A report from the IAA describes a range of finds at a salvage dig being conducted on Highway 38 (aka “the Diagonal Route”) north of Beth Shemesh. The finds include a house from the Neolithic period with nine flint and limestone axes, some used for cultic purposes. Archaeologists also identified a Chalcolithic temple at the site.
In the archaeological excavation conducted at Eshta’ol an important and rare find from the end of the Chalcolithic period (second half of the fifth millennium BCE) was discovered in the adjacent area. During the course of the excavation six thousand year old buildings were exposed and a stone column (called a standing stone or mazzevā) was discovered alongside one of them. The standing stone is 1.30 meters high and weighs several hundred kilos. According to the excavation directors, “The standing stone was smoothed and worked on all six of its sides, and was erected with one of its sides facing east. This unique find alludes to the presence of a cultic temple at the site”. The archaeologists said, “In the past numerous manifestations have been found of the cultic practice that existed in the Chalcolithic period; however, from the research we know of only a few temples at ‘En Gedi and at Teleilat Ghassul in Transjordan.”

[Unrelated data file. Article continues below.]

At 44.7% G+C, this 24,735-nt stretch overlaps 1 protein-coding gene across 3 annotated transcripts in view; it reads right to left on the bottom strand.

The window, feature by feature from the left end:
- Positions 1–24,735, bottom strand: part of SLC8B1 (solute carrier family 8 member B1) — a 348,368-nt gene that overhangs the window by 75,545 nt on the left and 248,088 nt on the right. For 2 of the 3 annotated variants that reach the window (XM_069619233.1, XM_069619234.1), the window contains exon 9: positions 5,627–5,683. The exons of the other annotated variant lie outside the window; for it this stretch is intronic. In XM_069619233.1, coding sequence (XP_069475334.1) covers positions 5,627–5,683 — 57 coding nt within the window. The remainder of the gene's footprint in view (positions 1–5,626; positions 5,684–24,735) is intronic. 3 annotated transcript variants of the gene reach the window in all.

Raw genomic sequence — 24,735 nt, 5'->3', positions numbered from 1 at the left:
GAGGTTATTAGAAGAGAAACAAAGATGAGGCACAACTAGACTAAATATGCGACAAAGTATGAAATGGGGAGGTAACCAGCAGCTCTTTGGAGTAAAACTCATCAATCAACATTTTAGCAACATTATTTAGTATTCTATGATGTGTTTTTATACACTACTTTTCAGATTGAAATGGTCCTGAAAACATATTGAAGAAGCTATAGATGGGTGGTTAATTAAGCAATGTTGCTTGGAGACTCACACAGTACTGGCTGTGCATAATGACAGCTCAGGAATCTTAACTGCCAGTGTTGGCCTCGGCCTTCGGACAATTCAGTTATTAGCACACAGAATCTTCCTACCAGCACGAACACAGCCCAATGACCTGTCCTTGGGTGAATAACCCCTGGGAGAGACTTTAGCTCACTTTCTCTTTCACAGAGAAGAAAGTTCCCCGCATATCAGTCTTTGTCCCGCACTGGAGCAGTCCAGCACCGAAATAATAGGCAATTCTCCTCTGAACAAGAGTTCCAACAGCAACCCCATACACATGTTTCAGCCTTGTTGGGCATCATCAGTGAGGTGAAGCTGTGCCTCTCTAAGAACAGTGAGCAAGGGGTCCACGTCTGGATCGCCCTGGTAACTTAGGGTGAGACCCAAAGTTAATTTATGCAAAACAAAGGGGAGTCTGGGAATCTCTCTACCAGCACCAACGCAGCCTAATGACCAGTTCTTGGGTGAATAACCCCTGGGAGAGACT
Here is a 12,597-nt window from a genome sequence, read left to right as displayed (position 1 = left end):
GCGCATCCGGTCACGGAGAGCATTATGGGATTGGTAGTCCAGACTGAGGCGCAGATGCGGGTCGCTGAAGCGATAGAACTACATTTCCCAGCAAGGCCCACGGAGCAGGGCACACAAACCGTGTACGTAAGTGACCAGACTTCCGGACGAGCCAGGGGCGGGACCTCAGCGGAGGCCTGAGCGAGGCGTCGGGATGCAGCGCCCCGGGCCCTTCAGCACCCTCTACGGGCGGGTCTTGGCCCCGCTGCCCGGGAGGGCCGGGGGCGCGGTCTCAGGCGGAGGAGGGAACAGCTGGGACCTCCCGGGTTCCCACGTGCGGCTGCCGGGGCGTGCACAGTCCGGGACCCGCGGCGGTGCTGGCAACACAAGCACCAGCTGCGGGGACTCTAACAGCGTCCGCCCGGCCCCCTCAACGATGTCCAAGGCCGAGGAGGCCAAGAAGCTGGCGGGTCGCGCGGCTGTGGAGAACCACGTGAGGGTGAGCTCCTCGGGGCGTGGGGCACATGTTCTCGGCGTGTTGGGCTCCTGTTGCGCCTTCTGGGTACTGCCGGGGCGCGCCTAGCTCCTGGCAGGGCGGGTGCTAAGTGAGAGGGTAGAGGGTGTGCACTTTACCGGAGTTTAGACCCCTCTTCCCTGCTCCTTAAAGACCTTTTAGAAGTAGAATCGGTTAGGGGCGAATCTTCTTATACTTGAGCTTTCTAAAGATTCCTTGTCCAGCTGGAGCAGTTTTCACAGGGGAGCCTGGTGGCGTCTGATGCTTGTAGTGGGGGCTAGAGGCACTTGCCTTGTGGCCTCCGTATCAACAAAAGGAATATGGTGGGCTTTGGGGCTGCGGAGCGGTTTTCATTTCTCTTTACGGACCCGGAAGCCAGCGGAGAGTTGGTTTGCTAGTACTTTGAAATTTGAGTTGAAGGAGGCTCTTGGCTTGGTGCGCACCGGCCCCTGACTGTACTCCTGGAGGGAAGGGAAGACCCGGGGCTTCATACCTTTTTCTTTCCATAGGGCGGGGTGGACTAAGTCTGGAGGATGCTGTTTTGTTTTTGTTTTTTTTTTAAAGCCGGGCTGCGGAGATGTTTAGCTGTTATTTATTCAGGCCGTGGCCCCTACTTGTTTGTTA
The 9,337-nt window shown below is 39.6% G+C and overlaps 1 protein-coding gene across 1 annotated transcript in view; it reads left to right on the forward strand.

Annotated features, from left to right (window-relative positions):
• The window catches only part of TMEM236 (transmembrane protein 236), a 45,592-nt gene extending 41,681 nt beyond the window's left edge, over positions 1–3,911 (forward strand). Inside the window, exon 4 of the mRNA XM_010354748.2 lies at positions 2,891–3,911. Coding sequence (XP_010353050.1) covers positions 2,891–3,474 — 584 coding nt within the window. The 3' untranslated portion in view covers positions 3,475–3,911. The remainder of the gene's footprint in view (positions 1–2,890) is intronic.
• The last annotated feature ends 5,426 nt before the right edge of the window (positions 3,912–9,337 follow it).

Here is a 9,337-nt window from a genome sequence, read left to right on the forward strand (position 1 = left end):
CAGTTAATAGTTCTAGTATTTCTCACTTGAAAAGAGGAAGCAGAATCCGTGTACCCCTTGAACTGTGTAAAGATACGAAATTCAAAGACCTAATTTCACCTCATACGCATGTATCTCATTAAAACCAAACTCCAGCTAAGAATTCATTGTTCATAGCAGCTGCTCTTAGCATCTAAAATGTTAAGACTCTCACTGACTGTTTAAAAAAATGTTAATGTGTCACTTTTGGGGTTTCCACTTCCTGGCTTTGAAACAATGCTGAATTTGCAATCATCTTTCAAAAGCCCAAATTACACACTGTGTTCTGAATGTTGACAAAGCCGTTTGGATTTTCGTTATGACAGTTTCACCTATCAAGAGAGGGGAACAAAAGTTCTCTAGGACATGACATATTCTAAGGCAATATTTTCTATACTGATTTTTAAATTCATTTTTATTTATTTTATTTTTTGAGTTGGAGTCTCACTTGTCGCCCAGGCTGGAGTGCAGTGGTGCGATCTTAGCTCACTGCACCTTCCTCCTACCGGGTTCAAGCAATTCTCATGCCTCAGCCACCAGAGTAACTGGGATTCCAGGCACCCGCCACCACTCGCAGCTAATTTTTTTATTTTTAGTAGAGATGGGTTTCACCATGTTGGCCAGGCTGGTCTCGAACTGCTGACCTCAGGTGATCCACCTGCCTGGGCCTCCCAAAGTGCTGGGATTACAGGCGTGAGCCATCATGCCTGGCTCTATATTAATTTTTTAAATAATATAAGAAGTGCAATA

The site will be open to the public on Wednesday, November 27, from 2:00-4:00 p.m. The article does not state whether the site will be preserved, but given its location along the route of the highway expansion, it seems unlikely. The full story is here and high-resolution photos are available here. The story is also reported in Arutz-7 and The Times of Israel, both of which provide details for registering for the site visit.
Eshtaol is mentioned in the Bible in connection with the birth and burial of Samson (Judges 13:25; 16:31). Men from the tribe of Dan were sent from Eshtaol and Zorah to spy out the northern territory for settlement (Judges 18:2, 8, 11). The discoveries made are from earlier periods and are not at the ancient site of Eshtaol. For a brief discussion of the location of ancient Eshtaol, see our post here.
Photo by Yoli Shwarz, courtesy Israel Antiquities Authority